January proved a rocky month for many Americans, due to a partial government shutdown that left roughly 800,000 federal workers furloughed or working without pay.
According to the Congressional Budget Office, the 35-day shutdown cost the economy $11 billion, with an estimated $3 billion permanently lost. But despite this uncertain start to a new year, the latest jobs report from the Bureau of Labor Statistics shows hiring growth remained solid throughout the month.
In January, 304,000 jobs were added to the economy, marking a historic milestone of 100 straight months of job gains. Unemployment rose from 3.9 percent to 4 percent because a small percentage of furloughed employees who could not work were counted as unemployed, says the report. Wages also increased by 3.2 percent from a year ago, showing that employers are willing to not only hire more, but also pay more in today's tight labor market.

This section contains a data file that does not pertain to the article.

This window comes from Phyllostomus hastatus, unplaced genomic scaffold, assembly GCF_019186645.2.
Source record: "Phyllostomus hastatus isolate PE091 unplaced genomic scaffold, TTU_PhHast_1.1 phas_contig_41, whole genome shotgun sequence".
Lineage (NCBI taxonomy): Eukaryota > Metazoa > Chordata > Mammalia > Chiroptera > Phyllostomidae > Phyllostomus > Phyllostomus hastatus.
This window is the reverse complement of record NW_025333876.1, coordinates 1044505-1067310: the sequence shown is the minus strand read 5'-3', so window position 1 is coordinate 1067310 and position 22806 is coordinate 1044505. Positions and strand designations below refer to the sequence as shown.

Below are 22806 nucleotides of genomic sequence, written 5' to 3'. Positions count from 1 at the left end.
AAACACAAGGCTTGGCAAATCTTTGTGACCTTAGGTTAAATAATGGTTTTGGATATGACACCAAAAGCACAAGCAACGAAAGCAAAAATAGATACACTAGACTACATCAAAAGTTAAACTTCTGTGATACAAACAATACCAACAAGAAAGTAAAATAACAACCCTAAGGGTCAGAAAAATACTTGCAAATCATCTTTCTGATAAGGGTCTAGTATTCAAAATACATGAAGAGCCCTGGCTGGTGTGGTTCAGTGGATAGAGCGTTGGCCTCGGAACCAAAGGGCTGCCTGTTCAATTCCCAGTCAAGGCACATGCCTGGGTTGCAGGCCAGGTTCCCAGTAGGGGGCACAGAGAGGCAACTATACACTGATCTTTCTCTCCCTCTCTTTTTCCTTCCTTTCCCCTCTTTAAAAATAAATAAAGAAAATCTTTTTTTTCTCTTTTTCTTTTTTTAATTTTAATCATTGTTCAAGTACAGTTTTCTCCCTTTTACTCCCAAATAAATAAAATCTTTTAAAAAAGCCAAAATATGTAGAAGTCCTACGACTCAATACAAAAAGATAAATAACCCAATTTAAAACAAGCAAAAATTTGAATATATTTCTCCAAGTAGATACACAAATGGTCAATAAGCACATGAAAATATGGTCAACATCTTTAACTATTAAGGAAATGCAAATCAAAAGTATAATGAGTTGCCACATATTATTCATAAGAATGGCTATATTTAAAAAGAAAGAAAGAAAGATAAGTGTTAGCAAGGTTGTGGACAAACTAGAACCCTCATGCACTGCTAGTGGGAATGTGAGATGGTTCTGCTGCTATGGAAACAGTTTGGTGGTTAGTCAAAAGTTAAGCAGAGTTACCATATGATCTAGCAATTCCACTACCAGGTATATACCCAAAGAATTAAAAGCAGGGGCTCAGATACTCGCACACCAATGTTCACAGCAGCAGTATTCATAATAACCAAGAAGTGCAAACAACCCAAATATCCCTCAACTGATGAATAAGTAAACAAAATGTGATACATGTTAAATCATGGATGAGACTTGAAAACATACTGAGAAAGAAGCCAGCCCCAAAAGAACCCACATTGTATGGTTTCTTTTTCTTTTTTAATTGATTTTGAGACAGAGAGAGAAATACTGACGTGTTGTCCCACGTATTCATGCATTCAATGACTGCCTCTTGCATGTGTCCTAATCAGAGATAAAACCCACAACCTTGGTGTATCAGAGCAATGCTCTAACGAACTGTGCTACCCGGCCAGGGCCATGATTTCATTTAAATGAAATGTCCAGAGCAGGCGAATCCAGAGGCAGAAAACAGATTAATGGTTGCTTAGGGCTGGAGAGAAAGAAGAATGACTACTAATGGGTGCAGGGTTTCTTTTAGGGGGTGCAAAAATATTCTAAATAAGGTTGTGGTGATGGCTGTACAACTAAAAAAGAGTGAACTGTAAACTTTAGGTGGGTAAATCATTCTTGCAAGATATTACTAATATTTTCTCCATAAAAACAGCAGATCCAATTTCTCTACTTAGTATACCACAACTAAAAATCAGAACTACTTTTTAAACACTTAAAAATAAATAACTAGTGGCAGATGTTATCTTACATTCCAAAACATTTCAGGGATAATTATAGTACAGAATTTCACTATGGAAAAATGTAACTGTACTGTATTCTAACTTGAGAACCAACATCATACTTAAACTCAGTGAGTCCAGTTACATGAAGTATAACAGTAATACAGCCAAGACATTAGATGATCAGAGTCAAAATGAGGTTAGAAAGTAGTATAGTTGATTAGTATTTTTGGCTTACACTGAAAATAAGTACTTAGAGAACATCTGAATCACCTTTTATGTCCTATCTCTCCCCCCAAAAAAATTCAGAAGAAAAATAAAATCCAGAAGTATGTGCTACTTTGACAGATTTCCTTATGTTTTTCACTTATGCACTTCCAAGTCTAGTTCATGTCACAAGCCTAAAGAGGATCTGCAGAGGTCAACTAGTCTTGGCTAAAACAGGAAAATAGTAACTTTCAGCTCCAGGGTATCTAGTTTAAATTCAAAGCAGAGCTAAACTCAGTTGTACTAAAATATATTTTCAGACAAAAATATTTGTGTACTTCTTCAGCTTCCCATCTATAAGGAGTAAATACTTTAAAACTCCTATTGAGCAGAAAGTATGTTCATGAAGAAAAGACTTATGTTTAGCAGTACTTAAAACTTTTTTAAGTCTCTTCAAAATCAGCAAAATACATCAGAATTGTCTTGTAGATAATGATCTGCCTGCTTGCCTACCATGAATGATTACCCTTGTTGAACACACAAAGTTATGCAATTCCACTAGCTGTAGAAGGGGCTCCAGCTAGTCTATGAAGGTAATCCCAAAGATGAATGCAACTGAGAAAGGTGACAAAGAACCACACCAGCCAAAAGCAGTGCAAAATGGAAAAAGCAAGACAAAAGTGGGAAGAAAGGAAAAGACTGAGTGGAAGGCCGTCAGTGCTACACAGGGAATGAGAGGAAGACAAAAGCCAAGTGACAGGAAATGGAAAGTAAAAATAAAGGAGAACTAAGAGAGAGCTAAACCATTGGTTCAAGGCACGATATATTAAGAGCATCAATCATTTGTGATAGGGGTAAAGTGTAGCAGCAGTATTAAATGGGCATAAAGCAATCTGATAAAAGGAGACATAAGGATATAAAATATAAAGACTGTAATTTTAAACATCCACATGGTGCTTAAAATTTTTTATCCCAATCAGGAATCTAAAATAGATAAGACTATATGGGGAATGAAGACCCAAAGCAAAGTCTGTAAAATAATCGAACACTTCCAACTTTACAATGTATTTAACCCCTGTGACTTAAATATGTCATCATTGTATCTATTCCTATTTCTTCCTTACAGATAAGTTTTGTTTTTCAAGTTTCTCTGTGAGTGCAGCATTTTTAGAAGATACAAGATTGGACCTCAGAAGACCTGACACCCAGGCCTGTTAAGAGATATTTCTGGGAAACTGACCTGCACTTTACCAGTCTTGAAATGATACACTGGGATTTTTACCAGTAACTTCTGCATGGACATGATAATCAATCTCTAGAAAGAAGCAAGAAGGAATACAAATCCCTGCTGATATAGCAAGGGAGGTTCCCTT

CNBC Make It spoke with Bankrate.com senior economic analyst Mark Hamrick, Indeed research director Martha Gimbel and Glassdoor chief economist Andrew Chamberlain about the temporary impact of the shutdown and why today's market still favors job-seekers.